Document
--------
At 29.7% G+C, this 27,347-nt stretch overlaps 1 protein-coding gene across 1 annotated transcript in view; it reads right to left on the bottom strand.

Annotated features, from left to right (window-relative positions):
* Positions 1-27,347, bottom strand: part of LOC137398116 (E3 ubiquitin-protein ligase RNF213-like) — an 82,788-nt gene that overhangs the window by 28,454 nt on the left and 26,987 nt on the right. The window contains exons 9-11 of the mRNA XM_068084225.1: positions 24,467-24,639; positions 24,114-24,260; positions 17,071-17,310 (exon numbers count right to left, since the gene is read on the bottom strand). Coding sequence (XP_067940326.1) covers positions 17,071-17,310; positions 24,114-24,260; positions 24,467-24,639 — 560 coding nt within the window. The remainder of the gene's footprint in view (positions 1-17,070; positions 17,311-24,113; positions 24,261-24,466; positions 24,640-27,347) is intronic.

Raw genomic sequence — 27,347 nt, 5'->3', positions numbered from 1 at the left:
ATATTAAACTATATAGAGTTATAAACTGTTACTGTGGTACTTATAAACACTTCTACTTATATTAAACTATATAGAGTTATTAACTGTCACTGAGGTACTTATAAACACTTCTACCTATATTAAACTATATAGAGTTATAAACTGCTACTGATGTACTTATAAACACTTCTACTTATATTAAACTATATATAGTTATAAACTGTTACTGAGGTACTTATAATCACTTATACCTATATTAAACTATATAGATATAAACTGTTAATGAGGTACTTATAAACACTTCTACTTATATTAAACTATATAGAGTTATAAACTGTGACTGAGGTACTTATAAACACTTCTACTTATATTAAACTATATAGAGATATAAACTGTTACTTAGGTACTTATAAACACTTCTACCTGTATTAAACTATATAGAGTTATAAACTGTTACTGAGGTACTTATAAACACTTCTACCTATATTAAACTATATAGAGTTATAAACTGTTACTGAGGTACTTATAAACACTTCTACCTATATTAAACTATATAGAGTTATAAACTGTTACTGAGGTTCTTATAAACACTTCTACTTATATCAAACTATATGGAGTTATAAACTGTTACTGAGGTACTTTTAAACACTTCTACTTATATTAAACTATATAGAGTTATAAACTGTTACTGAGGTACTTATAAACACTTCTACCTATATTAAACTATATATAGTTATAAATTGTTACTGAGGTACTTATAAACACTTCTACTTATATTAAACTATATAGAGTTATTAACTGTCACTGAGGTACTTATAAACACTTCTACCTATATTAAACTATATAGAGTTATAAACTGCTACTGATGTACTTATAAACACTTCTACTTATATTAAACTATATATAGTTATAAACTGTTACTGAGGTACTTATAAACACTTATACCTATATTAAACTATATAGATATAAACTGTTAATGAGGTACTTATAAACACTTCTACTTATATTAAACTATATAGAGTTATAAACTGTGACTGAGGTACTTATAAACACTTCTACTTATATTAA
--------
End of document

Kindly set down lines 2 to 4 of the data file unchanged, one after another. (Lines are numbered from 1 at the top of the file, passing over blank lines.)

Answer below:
Annotated features, from left to right (window-relative positions):
* Positions 1-27,347, bottom strand: part of LOC137398116 (E3 ubiquitin-protein ligase RNF213-like) — an 82,788-nt gene that overhangs the window by 28,454 nt on the left and 26,987 nt on the right. The window contains exons 9-11 of the mRNA XM_068084225.1: positions 24,467-24,639; positions 24,114-24,260; positions 17,071-17,310 (exon numbers count right to left, since the gene is read on the bottom strand). Coding sequence (XP_067940326.1) covers positions 17,071-17,310; positions 24,114-24,260; positions 24,467-24,639 — 560 coding nt within the window. The remainder of the gene's footprint in view (positions 1-17,070; positions 17,311-24,113; positions 24,261-24,466; positions 24,640-27,347) is intronic.

Raw genomic sequence — 27,347 nt, 5'->3', positions numbered from 1 at the left: